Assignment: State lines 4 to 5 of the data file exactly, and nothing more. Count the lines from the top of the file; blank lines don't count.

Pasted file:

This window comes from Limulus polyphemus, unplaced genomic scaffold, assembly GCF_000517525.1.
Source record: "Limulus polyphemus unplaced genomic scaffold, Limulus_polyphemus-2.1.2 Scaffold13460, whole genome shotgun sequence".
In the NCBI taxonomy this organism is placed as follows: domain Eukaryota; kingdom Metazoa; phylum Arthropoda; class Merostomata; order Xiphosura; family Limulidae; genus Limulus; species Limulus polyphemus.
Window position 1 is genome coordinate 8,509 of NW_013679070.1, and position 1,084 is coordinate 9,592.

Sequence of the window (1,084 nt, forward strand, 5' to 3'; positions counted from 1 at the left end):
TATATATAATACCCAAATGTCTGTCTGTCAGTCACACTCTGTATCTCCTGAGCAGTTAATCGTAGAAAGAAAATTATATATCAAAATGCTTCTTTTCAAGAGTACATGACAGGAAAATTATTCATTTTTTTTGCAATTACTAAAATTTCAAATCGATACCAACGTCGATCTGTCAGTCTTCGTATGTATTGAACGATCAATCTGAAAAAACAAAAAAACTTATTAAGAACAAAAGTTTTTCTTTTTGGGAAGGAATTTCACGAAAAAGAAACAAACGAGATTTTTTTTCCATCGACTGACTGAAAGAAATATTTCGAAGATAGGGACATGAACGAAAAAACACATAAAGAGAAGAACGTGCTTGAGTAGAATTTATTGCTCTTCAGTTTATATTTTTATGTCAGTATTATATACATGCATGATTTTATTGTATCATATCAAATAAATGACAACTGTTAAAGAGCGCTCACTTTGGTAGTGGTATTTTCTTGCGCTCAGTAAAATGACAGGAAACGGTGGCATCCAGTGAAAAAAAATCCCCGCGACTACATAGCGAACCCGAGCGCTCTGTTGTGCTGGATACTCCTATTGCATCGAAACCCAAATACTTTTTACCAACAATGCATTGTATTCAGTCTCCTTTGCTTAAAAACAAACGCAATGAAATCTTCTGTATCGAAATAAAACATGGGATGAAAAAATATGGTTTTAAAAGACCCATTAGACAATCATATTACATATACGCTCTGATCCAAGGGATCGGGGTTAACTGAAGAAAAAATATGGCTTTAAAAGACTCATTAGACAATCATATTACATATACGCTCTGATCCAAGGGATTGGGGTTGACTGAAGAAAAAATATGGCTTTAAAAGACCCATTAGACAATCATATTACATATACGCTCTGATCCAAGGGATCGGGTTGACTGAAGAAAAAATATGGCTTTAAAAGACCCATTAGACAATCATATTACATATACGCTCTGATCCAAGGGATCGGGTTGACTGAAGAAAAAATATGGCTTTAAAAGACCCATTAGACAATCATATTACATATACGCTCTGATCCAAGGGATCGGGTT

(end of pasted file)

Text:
Window position 1 is genome coordinate 8,509 of NW_013679070.1, and position 1,084 is coordinate 9,592.

Sequence of the window (1,084 nt, forward strand, 5' to 3'; positions counted from 1 at the left end):